Hardrock mining – techniques used to extract minerals from open-cut and underground iron ore, copper, gold, bauxite, and laterite mining operations – has a long tradition. While the oldest form of raw material quarrying, known as mining, goes back to the occasional use of flint deposits in the Stone Age, the sector experienced its first major boost during the first industrial revolution in the late 18th century. This era facilitated the entire mining workstream, especially as it expanded the possibilities of material transport, which until then had been limited almost exclusively to manpower and horsepower.
The next milestone in this context, however, had to wait until 1892. Back then, during the second industrial revolution, the first conveyor belts raised the transport possibilities of the mostly heavy raw materials to a new level. Since then, mining went through another revolution in the 1970s – automation through computer technologies – and is now in the midst of the digital age, also called Industry 4.0. While the sector still relies on conveyors, it still faces numerous challenges that are influenced by various global trends.
Changing climate and increasing demand for raw materials
Raising sustainability, profitability, and efficiency. This, among others, is what the mining industry focuses on in the coming years. The search and need for more sustainable solutions are primarily driven by climate change – and backed up by numbers. Between 1970 and 2010, global greenhouse gas emissions from the industrial sector nearly doubled. The growth of the global mining and primary industries contributed significantly to this increase, although their share of global gross domestic product (GDP) declined over the same period.
Reducing exhaust gases underground not only serves to protect the climate but also saves costs in the supply of fresh air. In addition, there are more newly established emission limits to consider occupational health and safety aspects. In Germany, for example, new occupational exposure limits (OELs) for nitrogen monoxide and dioxide have applied in the mining industry since November 2021. The same applies to the OELs for carbon monoxide and particulate diesel engine emissions.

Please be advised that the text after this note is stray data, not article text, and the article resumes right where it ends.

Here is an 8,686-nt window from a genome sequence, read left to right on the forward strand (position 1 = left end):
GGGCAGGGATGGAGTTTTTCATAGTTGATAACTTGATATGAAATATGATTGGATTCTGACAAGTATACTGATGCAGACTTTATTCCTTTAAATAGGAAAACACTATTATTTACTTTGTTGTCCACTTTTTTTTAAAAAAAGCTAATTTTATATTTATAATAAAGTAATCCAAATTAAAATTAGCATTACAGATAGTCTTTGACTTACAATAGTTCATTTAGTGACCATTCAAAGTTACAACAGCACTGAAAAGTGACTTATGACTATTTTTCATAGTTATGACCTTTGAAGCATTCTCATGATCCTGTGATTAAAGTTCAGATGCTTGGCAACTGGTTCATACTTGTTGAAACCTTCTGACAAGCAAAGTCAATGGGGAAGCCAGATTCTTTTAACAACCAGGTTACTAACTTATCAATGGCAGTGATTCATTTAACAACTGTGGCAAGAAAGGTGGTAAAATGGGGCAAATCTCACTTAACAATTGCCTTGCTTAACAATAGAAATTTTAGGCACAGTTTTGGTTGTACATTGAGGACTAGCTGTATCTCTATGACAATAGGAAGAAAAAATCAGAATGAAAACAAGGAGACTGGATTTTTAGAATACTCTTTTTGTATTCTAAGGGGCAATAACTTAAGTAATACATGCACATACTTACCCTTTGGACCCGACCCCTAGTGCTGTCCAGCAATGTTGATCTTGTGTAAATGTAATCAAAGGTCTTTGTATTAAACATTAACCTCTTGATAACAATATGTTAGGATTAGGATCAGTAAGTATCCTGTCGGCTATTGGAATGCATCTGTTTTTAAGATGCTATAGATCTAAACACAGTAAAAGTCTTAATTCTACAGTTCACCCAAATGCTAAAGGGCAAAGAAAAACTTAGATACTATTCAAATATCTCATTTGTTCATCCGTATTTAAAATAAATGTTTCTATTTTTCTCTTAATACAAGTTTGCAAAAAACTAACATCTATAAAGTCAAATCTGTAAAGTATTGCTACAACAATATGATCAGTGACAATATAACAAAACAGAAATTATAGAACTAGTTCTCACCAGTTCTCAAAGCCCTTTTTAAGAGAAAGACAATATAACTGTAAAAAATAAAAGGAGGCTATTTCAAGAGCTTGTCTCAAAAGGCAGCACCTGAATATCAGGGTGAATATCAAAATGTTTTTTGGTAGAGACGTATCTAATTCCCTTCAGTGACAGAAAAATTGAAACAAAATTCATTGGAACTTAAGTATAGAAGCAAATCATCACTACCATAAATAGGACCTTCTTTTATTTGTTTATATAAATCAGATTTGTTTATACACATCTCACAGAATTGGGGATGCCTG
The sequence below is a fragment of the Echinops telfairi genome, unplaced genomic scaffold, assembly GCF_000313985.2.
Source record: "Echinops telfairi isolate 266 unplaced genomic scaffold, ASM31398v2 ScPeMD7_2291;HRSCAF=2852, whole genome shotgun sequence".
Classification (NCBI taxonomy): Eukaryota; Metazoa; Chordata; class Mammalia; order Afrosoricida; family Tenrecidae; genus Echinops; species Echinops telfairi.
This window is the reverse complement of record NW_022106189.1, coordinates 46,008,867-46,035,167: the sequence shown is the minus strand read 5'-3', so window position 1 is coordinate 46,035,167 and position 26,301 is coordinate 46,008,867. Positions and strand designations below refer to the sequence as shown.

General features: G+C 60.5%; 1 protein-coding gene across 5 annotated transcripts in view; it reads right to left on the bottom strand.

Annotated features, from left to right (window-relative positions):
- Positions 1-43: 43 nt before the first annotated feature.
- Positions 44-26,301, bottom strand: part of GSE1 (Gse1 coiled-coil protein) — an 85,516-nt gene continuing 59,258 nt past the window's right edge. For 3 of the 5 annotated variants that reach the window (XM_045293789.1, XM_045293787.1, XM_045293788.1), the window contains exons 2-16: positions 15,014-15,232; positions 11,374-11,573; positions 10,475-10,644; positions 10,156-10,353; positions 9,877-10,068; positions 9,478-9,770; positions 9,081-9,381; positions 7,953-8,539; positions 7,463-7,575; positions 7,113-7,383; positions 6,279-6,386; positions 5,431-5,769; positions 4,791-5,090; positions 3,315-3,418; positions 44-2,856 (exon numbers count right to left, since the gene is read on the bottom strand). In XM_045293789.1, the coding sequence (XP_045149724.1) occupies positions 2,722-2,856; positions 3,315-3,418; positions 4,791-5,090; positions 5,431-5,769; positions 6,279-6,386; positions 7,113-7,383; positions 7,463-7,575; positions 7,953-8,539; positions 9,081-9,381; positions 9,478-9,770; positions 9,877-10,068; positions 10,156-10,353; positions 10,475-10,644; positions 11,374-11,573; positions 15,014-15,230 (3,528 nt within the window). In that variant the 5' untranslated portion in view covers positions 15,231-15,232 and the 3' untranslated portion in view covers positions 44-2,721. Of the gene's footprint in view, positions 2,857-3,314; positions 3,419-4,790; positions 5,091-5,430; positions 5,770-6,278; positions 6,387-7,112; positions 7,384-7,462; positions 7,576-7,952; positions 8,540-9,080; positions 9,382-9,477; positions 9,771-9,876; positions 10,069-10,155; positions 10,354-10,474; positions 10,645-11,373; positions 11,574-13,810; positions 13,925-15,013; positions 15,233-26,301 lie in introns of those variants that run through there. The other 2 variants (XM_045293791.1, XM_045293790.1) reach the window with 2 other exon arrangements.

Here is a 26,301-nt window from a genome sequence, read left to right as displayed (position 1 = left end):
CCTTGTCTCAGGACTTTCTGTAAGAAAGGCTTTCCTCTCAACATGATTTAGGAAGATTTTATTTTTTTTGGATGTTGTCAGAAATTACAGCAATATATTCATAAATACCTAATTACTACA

Climate change also requires safer working conditions, as extreme weather events place higher stress on conveyor belts and increase the risk of landslides or mine collapses. Meanwhile, increasing profitability and efficiency involves several tasks which are sometimes contradictory: reducing costs, employing people, and raising social acceptance of mining while the demand for raw materials is steadily growing – it doubles approximately every 20 years and thus requires new, intelligent solutions.
Service package complements the product range
The way to success is paved by high-tech solutions, automation, and of course modern conveyor belt systems. The portfolio today includes various types tailored to the material in question and the environment in which it is operated – for example steel cord conveyor belts, textile conveyor belts, solid woven conveyor belts, steel mesh conveyor belts, conveyor belts for steep incline conveying, and enclosed conveyor belts. Industrial hoses play another key role in this business. Due to their high flexibility, they are frequently used in above-ground and underground mining applications. Their top functionality and long service life are essential for tough applications.